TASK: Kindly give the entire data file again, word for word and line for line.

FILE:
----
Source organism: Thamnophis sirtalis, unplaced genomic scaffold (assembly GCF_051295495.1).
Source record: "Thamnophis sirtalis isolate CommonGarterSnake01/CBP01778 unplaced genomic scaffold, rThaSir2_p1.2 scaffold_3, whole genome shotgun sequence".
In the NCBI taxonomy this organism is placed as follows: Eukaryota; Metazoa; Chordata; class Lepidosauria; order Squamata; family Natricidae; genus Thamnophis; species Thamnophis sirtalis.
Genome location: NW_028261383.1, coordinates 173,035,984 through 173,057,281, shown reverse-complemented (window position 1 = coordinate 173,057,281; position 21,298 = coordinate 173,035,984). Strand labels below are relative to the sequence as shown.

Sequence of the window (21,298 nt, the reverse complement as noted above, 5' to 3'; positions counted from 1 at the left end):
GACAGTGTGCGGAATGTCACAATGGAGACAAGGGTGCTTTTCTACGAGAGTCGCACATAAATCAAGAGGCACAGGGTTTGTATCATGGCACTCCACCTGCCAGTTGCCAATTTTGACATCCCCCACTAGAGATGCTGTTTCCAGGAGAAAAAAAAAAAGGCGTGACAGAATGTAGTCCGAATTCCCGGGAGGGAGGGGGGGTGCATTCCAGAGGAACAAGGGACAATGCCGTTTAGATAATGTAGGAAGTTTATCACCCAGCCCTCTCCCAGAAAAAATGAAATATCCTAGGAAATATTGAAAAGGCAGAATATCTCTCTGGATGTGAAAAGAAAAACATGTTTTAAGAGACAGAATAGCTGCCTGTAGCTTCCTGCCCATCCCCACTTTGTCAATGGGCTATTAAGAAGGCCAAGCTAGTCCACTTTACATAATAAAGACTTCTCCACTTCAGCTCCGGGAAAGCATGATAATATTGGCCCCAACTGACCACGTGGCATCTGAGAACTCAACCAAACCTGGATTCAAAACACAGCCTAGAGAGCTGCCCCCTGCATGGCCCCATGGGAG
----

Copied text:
Source organism: Thamnophis sirtalis, unplaced genomic scaffold (assembly GCF_051295495.1).
Source record: "Thamnophis sirtalis isolate CommonGarterSnake01/CBP01778 unplaced genomic scaffold, rThaSir2_p1.2 scaffold_3, whole genome shotgun sequence".
In the NCBI taxonomy this organism is placed as follows: Eukaryota; Metazoa; Chordata; class Lepidosauria; order Squamata; family Natricidae; genus Thamnophis; species Thamnophis sirtalis.
Genome location: NW_028261383.1, coordinates 173,035,984 through 173,057,281, shown reverse-complemented (window position 1 = coordinate 173,057,281; position 21,298 = coordinate 173,035,984). Strand labels below are relative to the sequence as shown.

Sequence of the window (21,298 nt, the reverse complement as noted above, 5' to 3'; positions counted from 1 at the left end):
GACAGTGTGCGGAATGTCACAATGGAGACAAGGGTGCTTTTCTACGAGAGTCGCACATAAATCAAGAGGCACAGGGTTTGTATCATGGCACTCCACCTGCCAGTTGCCAATTTTGACATCCCCCACTAGAGATGCTGTTTCCAGGAGAAAAAAAAAAAGGCGTGACAGAATGTAGTCCGAATTCCCGGGAGGGAGGGGGGGTGCATTCCAGAGGAACAAGGGACAATGCCGTTTAGATAATGTAGGAAGTTTATCACCCAGCCCTCTCCCAGAAAAAATGAAATATCCTAGGAAATATTGAAAAGGCAGAATATCTCTCTGGATGTGAAAAGAAAAACATGTTTTAAGAGACAGAATAGCTGCCTGTAGCTTCCTGCCCATCCCCACTTTGTCAATGGGCTATTAAGAAGGCCAAGCTAGTCCACTTTACATAATAAAGACTTCTCCACTTCAGCTCCGGGAAAGCATGATAATATTGGCCCCAACTGACCACGTGGCATCTGAGAACTCAACCAAACCTGGATTCAAAACACAGCCTAGAGAGCTGCCCCCTGCATGGCCCCATGGGAG